Ask yourself: how many times has Columbo had a significant sidekick who’s also a woman? If you’re mind’s coming up blank, you won’t be the only one. That’s why Sergeant Habach represents at least some sort of significant milestone in the series.
Not only is Sondra Currie’s Habach an intelligent officer, she’s also something of an action hero, being involved in one of the show’s ultra-rare action sequences when wantaway drummer Neddy Malcolm escapes police clutches via leaps through a window and off a balcony into a swimming pool below!
The wife of episode director Alan J. Levi, Currie’s casting isn’t mere nepotism. She’s a talented actress who could have excelled in meatier roles – including the types all too often given to a certain Mrs Peter Falk…
Fernando – A Bird in the Hand…
There’s simply no more heart-wrenching new Columbo killing than that than of dear, sweet Fernando – the entirely innocent and blameless victim of attempted avunculicide gone wrong.
The Mexican gardener was just trying to be helpful when he produced a spare set of car keys and cheerfully jalloped off to move hit-and-run victim Big Fred’s Rolls Royce out of the way of a queue of cop cars. Little did the groundskeeper realise that a home-made pipe bomb, planted under the car by Big Fred’s good-for-nothing nephew Harold McCain, would send him to a fiery death as soon as he turned the ignition.
The senselessness of Fernando’s death was made all the harder for kind-hearted viewers to accept by the fact that none of the episode’s significant characters mourn his loss, and Columbo never even mentions him again. That’s rough justice..
Vicky Chase – Butterfly in Shades of Grey
Here, in her second Columbo appearance after starring as Alex Brady’s lover Ruthie in 1989’s Murder, Smoke and Shadows, Molly Hagan brings her girl-next-door charms to a role that could have been forgettable but ends up being one of the more compelling of the show’s revival.
The foster daughter to villainous shock jock Fielding Chase, Vicky knows she has been mistreated and held back by her guardian, but is never pathetic, peevish or vengeful. It’s a sensitive turn from Hagan, who does enough to convince us that Vicky has the moral fibre to make her dreams come true once freed from Chase’s obnoxious clutches.
Vincenzo Fortelli – Strange Bedfellows
Thank goodness for the presence of Rod Steiger as Vincenzo Fortelli in the dismal Strange Bedfellows. The character’s a Mafia cliché, of course, but Steiger’s performance is electrifying, veering from snarling menace to fatherly affability with ease and grace. Some critics say he was dialling in his performance here, but I just can’t agree. He’s comfortably head and shoulders above the rest of the supporting cast and brings the best out of Peter Falk.
Fortelli’s raging at both McVeigh and Columbo during the restaurant showdown is masterful – regardless of it ultimately being a sham performance. Steiger makes it easy for the viewer to believe that both men are viable candidates for assassination, and overall he’s much more dangerous an opponent than just about anyone the Lieutenant has encountered since Hassan Salah in 1975 – despite their pally exchange at episode’s end. A whole episode of Columbo vs Fortelli would have been a mouth-watering prospect.
And now for the big three…
3. Dorothea McNally – Undercover
The best of the bunch when it comes to women supporting stars in the new Columbo catalog is QUEEN Tyne Daly, who steals the show in Undercover despite having only 8 minutes of screen time.
Cast as down-on-her-luck floozy Dorothea McNally, Daly has that rare gift of endearing herself to viewers and co-stars alike and she’s such fun to watch. Her scenes with Falk were all shot in a single day and it’s a testament to the rapport between them that they are amongst the most watchable and enjoyable of the whole episode. Viva Tyne, she’s a national, nay a global, treasure!
2. Sergeant Arthur Brown – Undercover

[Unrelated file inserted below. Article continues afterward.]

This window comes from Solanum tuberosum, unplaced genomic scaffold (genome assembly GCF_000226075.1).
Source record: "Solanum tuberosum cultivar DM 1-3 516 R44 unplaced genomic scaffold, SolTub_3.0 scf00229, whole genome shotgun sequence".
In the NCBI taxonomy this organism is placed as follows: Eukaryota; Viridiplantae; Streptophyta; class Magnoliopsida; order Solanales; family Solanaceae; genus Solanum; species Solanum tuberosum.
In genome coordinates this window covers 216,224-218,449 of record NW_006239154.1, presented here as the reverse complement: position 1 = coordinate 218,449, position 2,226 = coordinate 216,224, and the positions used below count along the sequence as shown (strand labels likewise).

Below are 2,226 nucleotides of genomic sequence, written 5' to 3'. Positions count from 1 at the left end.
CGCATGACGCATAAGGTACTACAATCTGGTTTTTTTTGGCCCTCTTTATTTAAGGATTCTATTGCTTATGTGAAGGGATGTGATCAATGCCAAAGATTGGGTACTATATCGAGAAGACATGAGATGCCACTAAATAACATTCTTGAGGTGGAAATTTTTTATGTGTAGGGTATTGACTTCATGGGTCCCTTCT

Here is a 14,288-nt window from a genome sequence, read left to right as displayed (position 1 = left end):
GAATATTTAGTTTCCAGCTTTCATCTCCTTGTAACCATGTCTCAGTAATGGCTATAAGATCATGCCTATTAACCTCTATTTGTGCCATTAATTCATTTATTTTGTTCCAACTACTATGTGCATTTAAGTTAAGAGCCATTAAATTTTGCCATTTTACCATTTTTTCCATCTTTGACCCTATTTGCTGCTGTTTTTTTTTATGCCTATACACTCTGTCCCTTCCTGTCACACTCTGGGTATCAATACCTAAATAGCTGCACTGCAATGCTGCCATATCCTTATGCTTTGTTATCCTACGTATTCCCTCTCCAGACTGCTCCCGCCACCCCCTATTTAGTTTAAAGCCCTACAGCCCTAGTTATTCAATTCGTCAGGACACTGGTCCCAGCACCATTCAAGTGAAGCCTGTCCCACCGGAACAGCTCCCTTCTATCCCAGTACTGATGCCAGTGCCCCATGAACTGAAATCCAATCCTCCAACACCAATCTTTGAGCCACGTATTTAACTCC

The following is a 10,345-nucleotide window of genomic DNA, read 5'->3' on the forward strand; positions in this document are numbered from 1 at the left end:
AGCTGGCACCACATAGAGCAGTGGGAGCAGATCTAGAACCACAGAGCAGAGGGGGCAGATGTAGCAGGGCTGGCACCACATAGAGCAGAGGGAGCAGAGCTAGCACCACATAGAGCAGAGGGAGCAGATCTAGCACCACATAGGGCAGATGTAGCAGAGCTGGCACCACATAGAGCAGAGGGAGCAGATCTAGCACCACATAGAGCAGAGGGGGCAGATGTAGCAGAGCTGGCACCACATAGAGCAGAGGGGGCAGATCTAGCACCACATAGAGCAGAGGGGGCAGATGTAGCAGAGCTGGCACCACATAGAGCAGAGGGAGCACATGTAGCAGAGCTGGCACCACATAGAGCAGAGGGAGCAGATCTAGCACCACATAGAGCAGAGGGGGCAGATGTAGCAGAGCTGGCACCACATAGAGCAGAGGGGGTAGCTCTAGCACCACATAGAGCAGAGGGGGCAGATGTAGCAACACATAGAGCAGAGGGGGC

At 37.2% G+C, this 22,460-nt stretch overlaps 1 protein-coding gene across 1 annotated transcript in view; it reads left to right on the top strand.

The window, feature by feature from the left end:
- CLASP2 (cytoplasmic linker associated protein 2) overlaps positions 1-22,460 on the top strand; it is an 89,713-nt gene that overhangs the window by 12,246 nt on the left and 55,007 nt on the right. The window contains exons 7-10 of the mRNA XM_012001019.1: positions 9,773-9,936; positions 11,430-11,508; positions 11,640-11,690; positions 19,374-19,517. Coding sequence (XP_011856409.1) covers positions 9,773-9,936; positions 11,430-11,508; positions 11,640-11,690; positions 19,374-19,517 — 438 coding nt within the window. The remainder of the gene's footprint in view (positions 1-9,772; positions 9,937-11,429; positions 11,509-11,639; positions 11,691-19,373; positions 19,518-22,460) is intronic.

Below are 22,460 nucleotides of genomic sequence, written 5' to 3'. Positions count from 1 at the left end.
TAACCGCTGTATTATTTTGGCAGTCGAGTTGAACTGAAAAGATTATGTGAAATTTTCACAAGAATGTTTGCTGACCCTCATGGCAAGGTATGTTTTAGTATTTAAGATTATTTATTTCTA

If you thought Tyne Daly was on the only good part of Undercover, I’d urge you to reconsider, as another actor to come out of the deplorable 1994 adventure smelling as sweet as African violets was Harrison Page, AKA Sergeant Arthur Brown.
Throughout the show’s long lifespan, I’ve time and again had reason to lament that Columbo had very few significant black characters. Brown is just the tonic. He swiftly establishes himself as one of the Lieutenant’s most capable and agreeable sidekicks, whose relationship with his superior officer seems genuine.
The two cops seem to ‘get’ each other and are sufficiently at ease with one another for Brown to poke some gentle fun at Columbo’s appearance and smirk away during some of the older man’s more eccentric moments. But Brown also has a big heart, showing genuine concern for Columbo’s wellbeing after finding him unconscious in a trashed apartment, and later in breaking him out of the hospital.
Yes folks, Sergeant Brown is a keeper, a character to treasure regardless of televisual era and a guy I’d have very happily seen return to the series in a future instalment. I’d even go so far as to say he’s second only to Bob Dishy’s lovable Sergeant Wilson in my list of favourite Columbo colleagues – high praise indeed.
1. Jordan Rowe – Columbo Goes to College
How good was it to see Bobby Culp back as a bad guy – if not a killer – in this satisfying romp from 1990? In short, very, very good!
As we all know, ‘new Columbo’ could be rather hit and miss but with a seething Culp back, essentially validating the reincarnation of the show, all seemed right with the world. As unpleasant and short-tempered as ever, Culp stole the show in every scene he graced while reminding long-term fans of Columbo‘s awesome heritage.
If anything, the three-time 70s killer was slightly underused in this episode (it would have been so satisfying to have him present to witness his son’s eventual downfall), but it’s so nice to have him back in Columbo colours that’s it’s easy to overlook this and simply revel in his badassery like ’twere 1973 all over again. Indeed, he’s the only new Columbo character I included in this previous list of the show’s greatest-ever supporting stars.
Well folks, that’s today’s countdown complete, so please share your thoughts on the best secondary characters of Columbo’s second coming. Have I missed any bit-part players that make your heart sing? Conversely, are there characters on my list that make you gnash your teeth with angst? All opinions are welcome – as long as they stay respectful to your fellow fans.
I’ve now got to make like a tree and get outta here. Make sure you come back and play again soon!